Justin Trudeau's big reveal last week that he's smoked pot since becoming a member of the House of Commons (and doesn't regret it!) was a lot of things, but off-the-cuff it certainly was not.
As the Canadian Press quipped in one of those charming bon mots that sometimes sneak into ostensibly serious reporting, "there is method to Justin Trudeau's reefer madness" -- namely his handlers' "calculated" hope that voters will respond favorably to a politician who seems unabashed, unashamed and, well, uncalculating.
But if the editorial pages of the nation are any indication, it's a strategy that's so far yielding decidedly mixed dividends. Pot is not just any illegal drug, after all, it's the outlawed substance whose forbidden status is the most contentious and controversial. And Trudeau's not just any newbie politician, he's a would-be prime minister whose capacity for sensible judgement has always been (to put it gently) a wee bit contentious and controversial unto itself.
So on the one hand, you've got people like the Globe and Mail's Gary Mason, who find Trudeau's drug-doing candor "refreshingly honest."
Look, says Gary, "pot is the parlour drug of choice for many urbanites," and we all know it. Most Canucks have either taken a toke themselves or know someone who has. In confidently confessing to have attended a Canadian-as-maple-syrup house party where ganja was present, J-Tru is therefore able to "to look more enlightened on the subject, more in tune with modern thinking," while the Tories and their disappointed mom-style scoldings "look dated, out of touch and even a little paranoid."
The always-unorthodox Heather Mallick at the Toronto Star goes even further, and claims this news of drug use raises Justin's "coolness quotient" by several points (which I guess gives credence to Minister MacKay's claim that the man is a role model, at least for Toronto Star columnists).
Though she claims to not touch the stuff "anymore" Heather's still a big believer in the idea that people who occasionally inhale are just kinda... better than those who don't -- more generous, sharing, kind, and whatnot -- though in all honesty, the sheer rambliness of her argument does make one second guess the sobriety of her claim.
On the other hand, there's the awkward little fact that the Leader of the Liberal Party of Canada just admitted to criminal lawbreaking.
Yes yes, writes the Toronto Star editorial board, marijuana should be legalized yadda yadda, but JT's willingness to admit violating even an unjust prohibition still "reveals a lack of judgment and a disregard for the law and his duty as a parliamentarian to uphold it." Agreed, nods the Toronto Sun board. Not to mention that it's just generally bad practice to get high on the job, and "if the speaking fees fiasco taught us anything, it's that MPs are always on the job." (The "speaking fees fiasco," we may recall, was the last time Justin got in trouble for saying more than he should, though in that case the issue was less what he said than what it cost.)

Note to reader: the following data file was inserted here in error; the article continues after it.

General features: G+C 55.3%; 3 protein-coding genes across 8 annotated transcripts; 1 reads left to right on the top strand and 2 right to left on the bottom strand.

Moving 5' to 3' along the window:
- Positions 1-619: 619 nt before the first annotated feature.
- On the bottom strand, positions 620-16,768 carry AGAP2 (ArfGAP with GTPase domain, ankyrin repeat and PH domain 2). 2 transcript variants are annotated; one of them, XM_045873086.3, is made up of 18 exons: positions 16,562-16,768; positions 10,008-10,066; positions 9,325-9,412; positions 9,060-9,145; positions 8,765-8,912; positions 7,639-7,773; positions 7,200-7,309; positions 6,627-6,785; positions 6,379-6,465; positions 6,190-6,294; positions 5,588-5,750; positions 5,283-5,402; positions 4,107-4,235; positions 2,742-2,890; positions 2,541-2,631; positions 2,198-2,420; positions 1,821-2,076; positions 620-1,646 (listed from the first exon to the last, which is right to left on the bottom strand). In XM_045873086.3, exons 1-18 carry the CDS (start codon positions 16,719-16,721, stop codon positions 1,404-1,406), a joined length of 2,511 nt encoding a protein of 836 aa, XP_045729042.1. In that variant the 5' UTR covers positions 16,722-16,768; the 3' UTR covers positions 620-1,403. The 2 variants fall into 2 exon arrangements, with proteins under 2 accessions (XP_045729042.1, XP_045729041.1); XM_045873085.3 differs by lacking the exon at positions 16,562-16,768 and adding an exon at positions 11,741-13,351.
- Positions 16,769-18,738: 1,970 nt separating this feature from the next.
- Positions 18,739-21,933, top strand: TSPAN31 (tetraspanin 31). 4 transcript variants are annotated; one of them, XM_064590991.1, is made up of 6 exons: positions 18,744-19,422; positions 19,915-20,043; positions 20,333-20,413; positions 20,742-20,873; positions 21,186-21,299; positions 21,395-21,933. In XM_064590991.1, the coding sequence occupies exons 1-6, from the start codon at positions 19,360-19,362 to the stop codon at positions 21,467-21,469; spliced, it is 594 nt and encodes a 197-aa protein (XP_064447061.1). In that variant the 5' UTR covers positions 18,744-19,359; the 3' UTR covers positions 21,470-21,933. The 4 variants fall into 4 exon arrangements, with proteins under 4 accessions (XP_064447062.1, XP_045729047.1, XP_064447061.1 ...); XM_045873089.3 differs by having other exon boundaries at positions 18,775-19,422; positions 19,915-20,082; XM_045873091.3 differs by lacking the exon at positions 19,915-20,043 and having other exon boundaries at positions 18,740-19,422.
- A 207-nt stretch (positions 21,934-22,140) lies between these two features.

The uncertain question that seems to captivate all commentators, however, is whether the stench of pot will linger on Justin, politically speaking. It's not new for politicians to admit past drug use, after all -- the Post's Chris Selley has a fun list -- but what is new is for a politician to make such admissions while simultaneously pressing for legalization.
One of the great fascinations of the marijuana debate is the degree of puritanism we seem to expect from the pro-pot camp. They're supposed to speak in detached, paternalistic tones about why "someone" or "people" or (better yet) "kids" shouldn't be thrown in jail for smoking a bit of weed, with the implicit noblesse oblige subtext being that while such druggies are obviously troubled and uncouth, that's no reason society's lawmaking elite should punish them with equal indignity.
To be fair, this is the way socially liberal causes usually advance. Debates over legalizing something currently deemed not only criminal, but immoral requires a delicate dance around taboos, and elaborate demonstrations of dissociation. No one who argued for the liberalization of divorce laws back in the day would be so crass as to claim he was doing so in order to expedite dumping his own wife, nor did any politician promoting the decriminalization of same-sex "sodomy" openly support the idea on the grounds it would make it that much easier to pursue his unconventional sexual tastes.
You occasionally see the odd female legislator defending abortion rights on the grounds she herself had one, but most pro-choice rhetoric is similarly aloof. The consistent theme of top-down social reform is that society's fortunate caste should not rush to criminalize the underclass' sins simply because no one they know commits them.
This, it seems, is the polite convention Justin Trudeau broke. Overnight, all the abstraction drained from his recent posturing in favour of marijuana legalization and in its place came a cause far more personal.
The Liberal Party is now no longer advocating decriminalization of a banned substance simply out of principled opposition to an unenforceable and unjust prohibition -- they're demanding the removal from the banned substances list a product their leader personally enjoys (or at least has repeatedly consumed).
Justin, in short, committed that most untoward breach of modern political etiquette: self-interestedly advocating the change of a law that he personally breaks.
Optically speaking, that doesn't look good. And as we all know, when it comes to Justin, good looks matter.